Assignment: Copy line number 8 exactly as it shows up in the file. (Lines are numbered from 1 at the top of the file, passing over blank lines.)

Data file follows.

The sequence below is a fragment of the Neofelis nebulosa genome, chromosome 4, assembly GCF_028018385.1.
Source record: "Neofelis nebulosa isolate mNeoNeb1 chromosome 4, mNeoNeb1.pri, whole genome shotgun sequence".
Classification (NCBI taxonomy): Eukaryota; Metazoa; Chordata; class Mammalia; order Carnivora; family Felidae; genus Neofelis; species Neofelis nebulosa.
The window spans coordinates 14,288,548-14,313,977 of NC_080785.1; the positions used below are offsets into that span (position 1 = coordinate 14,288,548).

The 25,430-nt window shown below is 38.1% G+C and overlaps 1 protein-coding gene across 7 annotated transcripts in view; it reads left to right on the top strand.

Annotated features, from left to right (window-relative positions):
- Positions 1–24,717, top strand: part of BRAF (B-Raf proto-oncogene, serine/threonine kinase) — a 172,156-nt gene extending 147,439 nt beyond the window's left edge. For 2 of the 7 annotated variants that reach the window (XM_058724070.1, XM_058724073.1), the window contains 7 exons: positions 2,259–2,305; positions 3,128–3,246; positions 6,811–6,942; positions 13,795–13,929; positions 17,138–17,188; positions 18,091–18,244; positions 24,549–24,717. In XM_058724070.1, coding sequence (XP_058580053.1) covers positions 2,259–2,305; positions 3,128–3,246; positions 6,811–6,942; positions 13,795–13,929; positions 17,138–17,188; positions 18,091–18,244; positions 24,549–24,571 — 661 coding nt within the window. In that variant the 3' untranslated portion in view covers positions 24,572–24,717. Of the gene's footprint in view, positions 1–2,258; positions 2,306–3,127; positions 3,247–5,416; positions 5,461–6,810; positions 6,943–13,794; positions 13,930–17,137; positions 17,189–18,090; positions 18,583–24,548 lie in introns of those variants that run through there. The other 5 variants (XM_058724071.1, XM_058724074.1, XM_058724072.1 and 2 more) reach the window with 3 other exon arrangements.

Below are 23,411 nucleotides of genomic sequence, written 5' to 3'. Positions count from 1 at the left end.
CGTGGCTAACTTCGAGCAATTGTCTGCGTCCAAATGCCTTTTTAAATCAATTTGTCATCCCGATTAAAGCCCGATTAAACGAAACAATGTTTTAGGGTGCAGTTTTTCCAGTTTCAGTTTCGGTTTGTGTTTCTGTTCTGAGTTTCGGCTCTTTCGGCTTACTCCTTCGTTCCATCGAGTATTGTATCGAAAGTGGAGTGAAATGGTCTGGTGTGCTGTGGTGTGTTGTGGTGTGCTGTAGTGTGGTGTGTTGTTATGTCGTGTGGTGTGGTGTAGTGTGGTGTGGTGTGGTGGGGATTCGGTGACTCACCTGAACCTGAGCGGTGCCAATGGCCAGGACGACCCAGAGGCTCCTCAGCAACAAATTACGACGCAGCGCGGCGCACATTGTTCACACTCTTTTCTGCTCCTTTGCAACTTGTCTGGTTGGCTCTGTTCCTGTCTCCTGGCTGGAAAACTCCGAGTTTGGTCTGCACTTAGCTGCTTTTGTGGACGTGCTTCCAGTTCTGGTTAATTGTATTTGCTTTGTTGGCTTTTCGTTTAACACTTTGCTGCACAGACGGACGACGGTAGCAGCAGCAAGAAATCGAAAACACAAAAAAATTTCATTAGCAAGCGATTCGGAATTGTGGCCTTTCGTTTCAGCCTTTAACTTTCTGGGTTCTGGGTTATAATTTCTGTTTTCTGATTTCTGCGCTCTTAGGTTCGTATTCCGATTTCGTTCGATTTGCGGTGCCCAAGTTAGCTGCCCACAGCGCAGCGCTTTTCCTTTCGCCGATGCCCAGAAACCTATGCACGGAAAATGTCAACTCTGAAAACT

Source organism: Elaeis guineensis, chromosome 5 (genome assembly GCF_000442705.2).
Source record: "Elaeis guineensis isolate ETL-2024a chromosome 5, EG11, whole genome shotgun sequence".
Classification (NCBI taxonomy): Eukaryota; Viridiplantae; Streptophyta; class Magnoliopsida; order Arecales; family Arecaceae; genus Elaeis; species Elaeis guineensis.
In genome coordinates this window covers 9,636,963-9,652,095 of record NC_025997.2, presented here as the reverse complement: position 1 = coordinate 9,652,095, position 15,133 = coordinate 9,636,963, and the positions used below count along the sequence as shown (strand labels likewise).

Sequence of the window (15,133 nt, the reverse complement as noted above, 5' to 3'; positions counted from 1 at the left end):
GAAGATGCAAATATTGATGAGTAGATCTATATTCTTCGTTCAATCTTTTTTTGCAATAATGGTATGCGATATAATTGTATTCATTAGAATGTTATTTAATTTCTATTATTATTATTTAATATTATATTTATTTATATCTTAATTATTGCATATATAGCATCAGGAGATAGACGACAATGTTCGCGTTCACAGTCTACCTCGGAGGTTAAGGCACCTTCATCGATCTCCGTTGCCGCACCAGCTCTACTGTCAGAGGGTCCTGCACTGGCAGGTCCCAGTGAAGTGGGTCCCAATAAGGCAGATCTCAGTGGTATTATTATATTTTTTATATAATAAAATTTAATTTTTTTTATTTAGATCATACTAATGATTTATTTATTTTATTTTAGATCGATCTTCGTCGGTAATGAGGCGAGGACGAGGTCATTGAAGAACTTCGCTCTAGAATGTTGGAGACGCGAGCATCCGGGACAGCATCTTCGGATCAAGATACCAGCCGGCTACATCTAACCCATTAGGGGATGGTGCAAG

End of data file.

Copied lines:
Below are 23,411 nucleotides of genomic sequence, written 5' to 3'. Positions count from 1 at the left end.